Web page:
You will usually be asked to give a small urine sample while at your doctor's office.
In rare cases, you will have to collect all of your urine at home for 24 hours. To do this, you will get a special container from your doctor.
To make the test more accurate, urine creatinine level may also be measured. Creatinine is a chemical waste product of creatine. Creatine is a chemical made by the body that is used to supply energy to muscles.
How to Prepare for the Test
No special preparation is necessary for this test.
Why the Test is Performed
People with diabetes have a high risk of kidney damage. The "filters" in the kidneys, called nephrons, slowly thicken and become scarred over time. The kidneys begin to leak protein into the urine. This kidney damage can happen years before any diabetes symptoms begin. In the early stages of kidney problems, blood tests may be normal.
If you have diabetes, you should have this test each year. The test checks for signs of early kidney problems.
If this test shows that you are starting to have a kidney problem, you can get treatment before the problem gets worse.
People with severe kidney damage may need dialysis. They may eventually need a new kidney (kidney transplant).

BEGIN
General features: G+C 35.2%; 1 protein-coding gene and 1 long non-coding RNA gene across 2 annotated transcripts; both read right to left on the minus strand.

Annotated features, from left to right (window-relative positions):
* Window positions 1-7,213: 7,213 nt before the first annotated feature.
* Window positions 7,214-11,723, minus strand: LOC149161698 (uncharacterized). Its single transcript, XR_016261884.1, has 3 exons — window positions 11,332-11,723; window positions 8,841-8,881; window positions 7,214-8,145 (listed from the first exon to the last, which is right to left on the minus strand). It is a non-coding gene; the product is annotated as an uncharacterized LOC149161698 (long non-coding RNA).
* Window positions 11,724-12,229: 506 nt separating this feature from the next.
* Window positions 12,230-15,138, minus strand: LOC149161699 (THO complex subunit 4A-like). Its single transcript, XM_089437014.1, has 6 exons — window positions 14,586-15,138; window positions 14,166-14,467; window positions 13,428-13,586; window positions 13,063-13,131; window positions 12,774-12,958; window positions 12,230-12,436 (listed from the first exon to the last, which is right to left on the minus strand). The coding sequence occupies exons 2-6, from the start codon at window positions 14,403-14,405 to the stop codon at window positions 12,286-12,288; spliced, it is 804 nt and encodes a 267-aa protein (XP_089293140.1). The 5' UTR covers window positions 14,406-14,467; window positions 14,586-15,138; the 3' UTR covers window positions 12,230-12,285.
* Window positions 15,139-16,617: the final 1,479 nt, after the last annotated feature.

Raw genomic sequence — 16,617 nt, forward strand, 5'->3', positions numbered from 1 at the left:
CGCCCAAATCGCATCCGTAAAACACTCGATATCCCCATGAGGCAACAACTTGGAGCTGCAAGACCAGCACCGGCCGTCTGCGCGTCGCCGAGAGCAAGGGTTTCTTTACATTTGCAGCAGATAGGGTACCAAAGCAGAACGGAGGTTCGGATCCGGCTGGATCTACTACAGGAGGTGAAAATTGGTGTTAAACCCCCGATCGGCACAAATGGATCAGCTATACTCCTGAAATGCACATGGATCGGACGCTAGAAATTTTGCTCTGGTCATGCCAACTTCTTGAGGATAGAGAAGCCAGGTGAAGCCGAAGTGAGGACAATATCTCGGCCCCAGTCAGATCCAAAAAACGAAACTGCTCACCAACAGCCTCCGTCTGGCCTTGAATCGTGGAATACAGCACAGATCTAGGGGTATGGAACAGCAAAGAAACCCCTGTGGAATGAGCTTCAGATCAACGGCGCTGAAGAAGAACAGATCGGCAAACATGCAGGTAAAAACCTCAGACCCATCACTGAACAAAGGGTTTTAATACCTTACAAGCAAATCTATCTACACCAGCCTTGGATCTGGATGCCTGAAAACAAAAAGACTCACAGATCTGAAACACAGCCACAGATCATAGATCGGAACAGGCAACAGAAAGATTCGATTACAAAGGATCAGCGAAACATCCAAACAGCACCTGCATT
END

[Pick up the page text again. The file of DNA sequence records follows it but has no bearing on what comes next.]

Normally, albumin stays in the body. There is little or no albumin in the urine sample. Normal albumin levels in the urine are less than 30 mg/24 hours.
Normal value ranges may vary slightly among different laboratories. Some laboratories use different measurements or may test different specimens. Talk to your doctor about the meaning of your test results.
What Abnormal Results Mean
If the test finds a high level of albumin in your urine, your doctor may have you repeat the test.
You will need more tests to confirm a problem and show how severe the kidney damage may be.
Most often, a high level of albumin in the urine is caused by diabetes. A high albumin level may also occur with:
Some immune disorders
Some genetic disorders
High blood pressure
Narrowed artery of the kidney
Healthy people may have higher levels of protein in the urine after exercise. People who are dehydrated may also have higher levels.
There are no risks with providing a urine sample.
American Diabetes Association. Standards of medical care in diabetes--2014. DiabetesCare. 2014;37:S14-80.
McPherson RA. Specific proteins. In: McPherson RA, Pincus MR, eds. Henry's Clinical Diagnosis and Management by Laboratory Methods. 22nd ed. Philadelphia, PA: Saunders Elsevier; 2011:chap 19.
Brent Wisse, MD, Associate Professor of Medicine, Division of Metabolism, Endocrinology & Nutrition, University of Washington School of Medicine, Seattle, WA. Also reviewed by David Zieve, MD, MHA, Isla Ogilvie, PhD, and the A.D.A.M. Editorial Team.